The tour, which we had booked in advance, left early in the morning from the Plaza de Armas (city square). We visited Cristo Blanco and peeked over the ruins of Sacsaywamen hanging in the hills above Cusco.


Sacred Valley
The winding roads of the Peruvian backcountry afforded some of the most Awe-Inspiring views. Terraces jutted out from the hillsides, and the various crops sprouting from inside gave the illusion of painted staircases ascending each mountainside. There were many Quechan villages along the way, and our guide allowed us to stop and shop for goods.


The markets are seemingly overflowing with the brightest colored alpaca and wool textiles I had ever seen. We bought scarves, socks, and trinkets for family. Another stop afforded us to see a woman creating the colored yarn used for textiles, dipping it in richly colored liquids made from ground berries, clay, and even beetles.


We made our way to an alpaca observation, to take pictures and feed stalks of alfalfa to the fluffy creatures. However I don’t recommend being stingy with your visible stalks. Llamas are not the only angry spitters.


As the trip continued on we found our way to Pisac ruins, and our first true glimpse of ancient Incan architecture. As we wandered the terraces, it was hard not to feel slightly overwhelmed at the amount of man power they would have taken to construct. From the roads they looked like staircases, in person, we were only tiny ants wandering on a single step. We discovered that archaeologists had determined the ancient Incas grew and developed nearly 1000 different types of Potatoes. They also cultivated and grew Maize, and Coca, all on these vast terraces.


Hours later descended from the mountains, into a riverside town named Ollantaytambo. From the parking lot, there was not much to see, but after a short walk through the village revealed a massive terraced mountainside and a grand sun-temple folded into a valley. Visitors are allowed to climb to the top, however the feat was not so easy. Our guide pushed us along, as to not miss our next destination, but within a few feet we each stopped to take our breath, and catch the views from the valley we were ascending from. Remarkably, my phone didn’t make it off the bus, so my memory and a couple snaps from friends are the only souvenirs I could take from this city.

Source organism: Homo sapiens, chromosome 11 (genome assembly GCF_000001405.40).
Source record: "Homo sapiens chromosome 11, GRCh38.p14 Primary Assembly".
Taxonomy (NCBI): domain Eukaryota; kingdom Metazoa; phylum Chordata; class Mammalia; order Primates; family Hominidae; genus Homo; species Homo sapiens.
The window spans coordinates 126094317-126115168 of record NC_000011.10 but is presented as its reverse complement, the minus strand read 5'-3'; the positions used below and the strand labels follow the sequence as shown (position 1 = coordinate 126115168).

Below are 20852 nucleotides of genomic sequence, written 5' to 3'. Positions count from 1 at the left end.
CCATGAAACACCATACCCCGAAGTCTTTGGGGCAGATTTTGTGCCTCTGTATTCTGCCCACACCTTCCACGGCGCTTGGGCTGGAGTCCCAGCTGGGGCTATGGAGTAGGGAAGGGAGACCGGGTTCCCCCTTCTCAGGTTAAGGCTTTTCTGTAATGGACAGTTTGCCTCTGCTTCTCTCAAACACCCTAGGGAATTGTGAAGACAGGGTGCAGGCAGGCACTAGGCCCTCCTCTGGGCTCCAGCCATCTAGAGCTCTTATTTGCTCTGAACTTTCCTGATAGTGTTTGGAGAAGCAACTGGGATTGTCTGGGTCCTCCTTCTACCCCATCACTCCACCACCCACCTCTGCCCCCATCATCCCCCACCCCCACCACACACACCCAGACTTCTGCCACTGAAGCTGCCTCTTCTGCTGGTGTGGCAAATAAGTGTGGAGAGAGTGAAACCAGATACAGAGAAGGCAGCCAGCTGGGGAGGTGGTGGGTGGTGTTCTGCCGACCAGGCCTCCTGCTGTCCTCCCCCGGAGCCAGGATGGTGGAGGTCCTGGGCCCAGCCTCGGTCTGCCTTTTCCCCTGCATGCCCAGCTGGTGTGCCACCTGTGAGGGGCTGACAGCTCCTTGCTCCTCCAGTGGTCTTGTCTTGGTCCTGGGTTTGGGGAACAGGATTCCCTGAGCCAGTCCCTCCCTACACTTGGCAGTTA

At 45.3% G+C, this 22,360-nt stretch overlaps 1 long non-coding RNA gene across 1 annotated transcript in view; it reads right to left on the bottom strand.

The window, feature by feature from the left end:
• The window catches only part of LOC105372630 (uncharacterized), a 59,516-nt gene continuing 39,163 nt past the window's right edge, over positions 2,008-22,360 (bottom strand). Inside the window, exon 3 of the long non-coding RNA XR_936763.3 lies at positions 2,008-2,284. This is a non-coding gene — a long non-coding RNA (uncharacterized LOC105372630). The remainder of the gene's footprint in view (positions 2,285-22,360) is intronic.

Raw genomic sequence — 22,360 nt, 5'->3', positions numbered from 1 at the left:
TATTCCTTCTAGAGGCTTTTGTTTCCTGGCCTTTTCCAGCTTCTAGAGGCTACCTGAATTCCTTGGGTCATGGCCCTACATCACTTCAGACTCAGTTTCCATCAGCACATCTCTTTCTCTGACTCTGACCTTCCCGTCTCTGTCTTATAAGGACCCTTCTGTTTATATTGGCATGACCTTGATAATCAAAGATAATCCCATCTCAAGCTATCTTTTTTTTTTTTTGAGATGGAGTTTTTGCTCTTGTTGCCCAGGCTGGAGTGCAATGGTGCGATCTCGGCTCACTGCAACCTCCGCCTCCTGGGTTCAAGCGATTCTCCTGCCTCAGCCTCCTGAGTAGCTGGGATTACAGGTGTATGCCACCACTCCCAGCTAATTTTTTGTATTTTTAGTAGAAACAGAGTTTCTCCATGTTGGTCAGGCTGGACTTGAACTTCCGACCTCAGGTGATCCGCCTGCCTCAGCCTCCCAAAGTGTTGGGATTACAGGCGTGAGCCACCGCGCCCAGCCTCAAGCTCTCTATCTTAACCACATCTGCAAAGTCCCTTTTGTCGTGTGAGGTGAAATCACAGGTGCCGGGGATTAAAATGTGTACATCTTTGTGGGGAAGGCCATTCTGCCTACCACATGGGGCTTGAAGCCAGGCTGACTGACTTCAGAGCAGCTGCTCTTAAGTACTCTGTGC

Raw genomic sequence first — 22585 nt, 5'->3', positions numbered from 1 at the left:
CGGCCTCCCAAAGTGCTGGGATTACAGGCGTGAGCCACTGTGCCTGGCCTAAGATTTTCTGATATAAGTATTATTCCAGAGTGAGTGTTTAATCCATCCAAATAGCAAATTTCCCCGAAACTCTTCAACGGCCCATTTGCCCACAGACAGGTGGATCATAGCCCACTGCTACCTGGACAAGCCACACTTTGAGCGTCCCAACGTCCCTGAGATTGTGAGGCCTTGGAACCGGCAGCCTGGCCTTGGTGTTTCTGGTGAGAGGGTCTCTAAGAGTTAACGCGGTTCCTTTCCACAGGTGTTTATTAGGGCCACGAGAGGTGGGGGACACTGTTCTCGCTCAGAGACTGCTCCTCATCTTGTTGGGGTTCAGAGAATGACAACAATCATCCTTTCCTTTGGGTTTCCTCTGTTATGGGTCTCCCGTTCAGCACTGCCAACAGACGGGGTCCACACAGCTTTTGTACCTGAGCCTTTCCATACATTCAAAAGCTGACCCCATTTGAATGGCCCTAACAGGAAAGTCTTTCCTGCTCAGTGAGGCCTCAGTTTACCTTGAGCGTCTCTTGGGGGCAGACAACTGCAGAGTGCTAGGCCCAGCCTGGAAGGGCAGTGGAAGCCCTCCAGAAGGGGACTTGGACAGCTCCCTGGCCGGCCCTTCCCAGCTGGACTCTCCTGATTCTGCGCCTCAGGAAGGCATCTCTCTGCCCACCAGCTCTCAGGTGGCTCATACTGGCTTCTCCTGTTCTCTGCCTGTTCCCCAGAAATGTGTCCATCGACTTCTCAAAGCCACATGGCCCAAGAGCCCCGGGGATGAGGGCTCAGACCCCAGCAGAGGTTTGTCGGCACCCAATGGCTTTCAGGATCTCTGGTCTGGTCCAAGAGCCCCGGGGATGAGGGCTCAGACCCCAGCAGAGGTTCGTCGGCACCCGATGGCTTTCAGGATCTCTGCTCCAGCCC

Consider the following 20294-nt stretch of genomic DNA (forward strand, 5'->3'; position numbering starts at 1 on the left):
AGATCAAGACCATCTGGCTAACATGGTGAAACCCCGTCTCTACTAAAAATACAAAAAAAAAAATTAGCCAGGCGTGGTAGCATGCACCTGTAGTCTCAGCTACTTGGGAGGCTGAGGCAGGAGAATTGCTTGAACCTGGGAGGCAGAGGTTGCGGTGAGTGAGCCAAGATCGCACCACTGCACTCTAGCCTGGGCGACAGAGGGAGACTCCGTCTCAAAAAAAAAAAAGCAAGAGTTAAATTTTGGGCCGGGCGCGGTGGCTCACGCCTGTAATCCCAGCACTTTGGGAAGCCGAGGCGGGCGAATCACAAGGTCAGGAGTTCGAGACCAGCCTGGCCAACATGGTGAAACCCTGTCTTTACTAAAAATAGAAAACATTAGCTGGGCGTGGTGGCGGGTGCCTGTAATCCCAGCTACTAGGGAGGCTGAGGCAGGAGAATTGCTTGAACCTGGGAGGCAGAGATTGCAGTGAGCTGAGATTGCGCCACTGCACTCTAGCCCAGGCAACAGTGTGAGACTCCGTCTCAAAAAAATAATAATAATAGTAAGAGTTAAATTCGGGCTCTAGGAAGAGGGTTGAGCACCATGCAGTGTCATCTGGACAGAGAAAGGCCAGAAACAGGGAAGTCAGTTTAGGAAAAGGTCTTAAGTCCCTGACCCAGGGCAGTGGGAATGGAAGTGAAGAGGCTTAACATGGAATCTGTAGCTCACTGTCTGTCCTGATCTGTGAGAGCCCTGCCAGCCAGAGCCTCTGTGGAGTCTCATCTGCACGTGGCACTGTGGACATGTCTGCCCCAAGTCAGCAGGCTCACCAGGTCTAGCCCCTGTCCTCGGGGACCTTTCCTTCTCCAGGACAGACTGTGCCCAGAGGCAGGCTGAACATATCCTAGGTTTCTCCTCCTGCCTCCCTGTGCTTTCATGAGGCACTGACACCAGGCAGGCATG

The sun temple revealed to me exactly the perplexing thoughts I had encountered while reading high school history books. The stones, which constructed the temple, were not like anything near by. It was found that the stones and boulders were actually from neighboring mountain peaks, and had been transported by these ancient people to its resting place. What’s more perplexing is the intricacy of the stones. They were cut with such precision, with square corners and perfect angles. There were some perfectly square boulders that were larger than my house, in pristine, unscathed condition.


I left Ollantaytambo in awe of this culture and its architectural genius.


We hopped on a train near the city, taking us though jungle landscapes which I would have pictured in fairy tales. The tall, pointed mountains peeked out from passing clouds, the train tracks wound along canyons with the river in sync, and the treats served on board were exactly what we needed to take in the full experience.


Aquas Calientes